Richard J. Green answers:
I highly recommend Christopher Browning's book, Ordinary Men: Police Battalion 101 and the Final Solution in Poland.
This book is a case study that explores these issues.
Yale F. Edeiken answers:I would highly recommend Christopher Browning's "Ordinary Men" Harper Books, 1993 for the best analysis of how participation in the Holocaust affected "ordinary Germans."
I believe your question is misphrased. The German nation -- that is the country -- was guilty because the acts were perpetrated in their name just as the American nation was guilty of improperly imprisoning certain American citizens of Japanese descent during WW II. I cannot impute guilt to individual Germans on this basis just as I do not impute guilt to the vast majority of Americans who did not participate in imprisoning Americans of Japanese descent.
were those who did nothing not interested, unaware or deliberately denying what was occuring?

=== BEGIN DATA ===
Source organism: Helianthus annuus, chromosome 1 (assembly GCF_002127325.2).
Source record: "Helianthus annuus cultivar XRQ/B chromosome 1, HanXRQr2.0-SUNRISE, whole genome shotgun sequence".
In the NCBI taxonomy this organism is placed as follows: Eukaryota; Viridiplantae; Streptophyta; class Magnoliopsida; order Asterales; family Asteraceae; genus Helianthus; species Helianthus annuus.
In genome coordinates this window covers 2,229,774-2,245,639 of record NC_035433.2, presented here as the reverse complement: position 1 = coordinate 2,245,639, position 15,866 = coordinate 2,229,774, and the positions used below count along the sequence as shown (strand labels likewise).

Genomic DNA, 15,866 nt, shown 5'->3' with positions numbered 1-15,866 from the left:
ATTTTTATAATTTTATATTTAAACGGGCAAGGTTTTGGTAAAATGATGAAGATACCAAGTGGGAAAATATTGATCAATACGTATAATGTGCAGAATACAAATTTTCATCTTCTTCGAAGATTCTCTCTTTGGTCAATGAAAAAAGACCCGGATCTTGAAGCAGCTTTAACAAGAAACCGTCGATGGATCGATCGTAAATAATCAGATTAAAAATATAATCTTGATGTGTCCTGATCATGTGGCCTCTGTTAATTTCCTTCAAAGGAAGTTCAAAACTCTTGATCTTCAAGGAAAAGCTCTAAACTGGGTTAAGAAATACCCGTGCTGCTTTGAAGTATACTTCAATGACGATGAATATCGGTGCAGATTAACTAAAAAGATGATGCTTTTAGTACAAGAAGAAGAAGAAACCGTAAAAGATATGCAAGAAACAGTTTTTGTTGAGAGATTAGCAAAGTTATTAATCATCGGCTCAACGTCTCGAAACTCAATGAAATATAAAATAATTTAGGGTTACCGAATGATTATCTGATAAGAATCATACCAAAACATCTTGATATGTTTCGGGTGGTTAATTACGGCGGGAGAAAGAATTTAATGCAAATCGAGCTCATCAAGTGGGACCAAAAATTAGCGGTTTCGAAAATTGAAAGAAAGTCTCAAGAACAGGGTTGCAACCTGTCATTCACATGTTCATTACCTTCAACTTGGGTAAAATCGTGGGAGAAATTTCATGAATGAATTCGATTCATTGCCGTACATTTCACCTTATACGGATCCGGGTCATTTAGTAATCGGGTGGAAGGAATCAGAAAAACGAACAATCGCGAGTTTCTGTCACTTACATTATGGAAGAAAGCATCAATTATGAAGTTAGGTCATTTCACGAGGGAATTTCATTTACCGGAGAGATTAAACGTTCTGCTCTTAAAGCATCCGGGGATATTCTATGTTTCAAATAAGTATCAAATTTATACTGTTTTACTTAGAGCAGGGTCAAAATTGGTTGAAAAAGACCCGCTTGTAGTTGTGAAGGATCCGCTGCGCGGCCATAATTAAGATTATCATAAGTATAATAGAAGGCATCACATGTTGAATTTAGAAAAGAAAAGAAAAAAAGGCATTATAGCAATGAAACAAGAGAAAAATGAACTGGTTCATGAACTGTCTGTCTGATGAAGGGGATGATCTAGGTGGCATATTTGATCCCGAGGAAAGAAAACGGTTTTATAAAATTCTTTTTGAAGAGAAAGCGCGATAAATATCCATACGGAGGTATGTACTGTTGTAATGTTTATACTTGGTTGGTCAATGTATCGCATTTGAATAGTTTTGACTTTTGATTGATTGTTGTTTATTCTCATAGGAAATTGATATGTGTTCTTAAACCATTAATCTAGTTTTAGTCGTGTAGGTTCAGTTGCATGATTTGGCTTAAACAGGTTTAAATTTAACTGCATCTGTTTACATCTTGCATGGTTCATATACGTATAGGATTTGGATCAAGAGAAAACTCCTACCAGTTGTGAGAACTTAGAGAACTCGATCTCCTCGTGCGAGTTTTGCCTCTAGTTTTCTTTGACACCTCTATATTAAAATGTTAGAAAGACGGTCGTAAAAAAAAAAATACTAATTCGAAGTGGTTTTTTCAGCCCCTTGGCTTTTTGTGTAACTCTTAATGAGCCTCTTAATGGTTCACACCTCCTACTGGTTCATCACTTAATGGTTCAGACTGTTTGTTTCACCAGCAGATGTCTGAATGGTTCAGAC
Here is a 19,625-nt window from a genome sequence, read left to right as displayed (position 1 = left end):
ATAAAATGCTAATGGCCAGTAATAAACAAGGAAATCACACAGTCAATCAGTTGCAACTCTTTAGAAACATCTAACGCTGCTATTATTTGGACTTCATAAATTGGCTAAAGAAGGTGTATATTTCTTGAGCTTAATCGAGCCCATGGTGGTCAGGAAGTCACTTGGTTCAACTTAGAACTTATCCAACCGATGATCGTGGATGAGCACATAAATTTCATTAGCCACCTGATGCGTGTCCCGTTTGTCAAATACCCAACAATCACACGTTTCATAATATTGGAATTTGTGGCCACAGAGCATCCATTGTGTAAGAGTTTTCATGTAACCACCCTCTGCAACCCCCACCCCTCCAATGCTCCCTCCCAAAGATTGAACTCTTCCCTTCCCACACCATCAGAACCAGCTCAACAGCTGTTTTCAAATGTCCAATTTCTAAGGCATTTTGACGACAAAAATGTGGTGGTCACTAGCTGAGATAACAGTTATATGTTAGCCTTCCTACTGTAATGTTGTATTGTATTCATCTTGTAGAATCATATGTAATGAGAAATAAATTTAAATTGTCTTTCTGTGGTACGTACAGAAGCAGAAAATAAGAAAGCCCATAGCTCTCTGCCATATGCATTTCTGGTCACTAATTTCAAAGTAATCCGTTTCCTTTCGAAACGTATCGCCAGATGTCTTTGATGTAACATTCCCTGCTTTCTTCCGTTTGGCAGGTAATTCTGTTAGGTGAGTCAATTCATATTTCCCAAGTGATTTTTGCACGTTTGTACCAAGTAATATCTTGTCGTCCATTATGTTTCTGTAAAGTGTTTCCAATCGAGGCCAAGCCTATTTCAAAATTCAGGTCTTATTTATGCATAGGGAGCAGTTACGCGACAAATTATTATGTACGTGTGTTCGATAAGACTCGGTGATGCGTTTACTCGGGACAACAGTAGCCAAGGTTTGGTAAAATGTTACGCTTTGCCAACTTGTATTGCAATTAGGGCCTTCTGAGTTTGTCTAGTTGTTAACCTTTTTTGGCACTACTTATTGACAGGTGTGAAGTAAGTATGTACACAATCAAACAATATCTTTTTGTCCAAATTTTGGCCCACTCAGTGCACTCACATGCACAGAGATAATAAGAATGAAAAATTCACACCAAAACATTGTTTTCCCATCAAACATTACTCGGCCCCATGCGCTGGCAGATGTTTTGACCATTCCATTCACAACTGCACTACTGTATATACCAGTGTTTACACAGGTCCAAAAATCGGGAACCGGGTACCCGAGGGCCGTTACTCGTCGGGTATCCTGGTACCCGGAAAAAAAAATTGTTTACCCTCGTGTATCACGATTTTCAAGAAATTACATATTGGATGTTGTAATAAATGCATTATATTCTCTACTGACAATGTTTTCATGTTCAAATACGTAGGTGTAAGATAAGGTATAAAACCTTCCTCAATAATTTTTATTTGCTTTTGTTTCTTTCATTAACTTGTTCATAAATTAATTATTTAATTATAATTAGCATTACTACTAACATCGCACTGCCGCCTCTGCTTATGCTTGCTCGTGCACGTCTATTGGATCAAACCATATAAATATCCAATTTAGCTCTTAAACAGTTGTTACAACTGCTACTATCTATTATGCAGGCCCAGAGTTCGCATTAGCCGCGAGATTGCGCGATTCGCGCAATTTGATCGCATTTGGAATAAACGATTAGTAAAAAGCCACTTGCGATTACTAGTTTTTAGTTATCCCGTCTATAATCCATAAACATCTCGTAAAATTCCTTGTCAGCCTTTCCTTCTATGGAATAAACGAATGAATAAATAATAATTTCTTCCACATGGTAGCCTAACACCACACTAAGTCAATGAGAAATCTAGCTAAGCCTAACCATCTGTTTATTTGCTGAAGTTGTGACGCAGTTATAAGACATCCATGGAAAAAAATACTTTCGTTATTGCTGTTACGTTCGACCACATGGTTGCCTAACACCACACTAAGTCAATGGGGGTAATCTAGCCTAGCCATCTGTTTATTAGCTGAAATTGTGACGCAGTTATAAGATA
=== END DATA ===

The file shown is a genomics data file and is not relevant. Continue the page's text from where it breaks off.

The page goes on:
I believe that it varied with the individual. The reasons you cite are possible reasons. Likewise fear (it was a capital crime to speak against the policies of the nazis and over 5,000 people were executed for that reason, agreement with the policy, personal gain (many profited from both the exclusion of Jews and the confiscation of their property), and blind patriotism are other possible reasons.
I would be grateful for any feedback. In anticipation, thank you
I hope this helps. Please do not hesitate to use the question answering service at The Holocaust History Project if you need further assistance.
--Yale F. Edeiken
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Last modified: September 4, 1999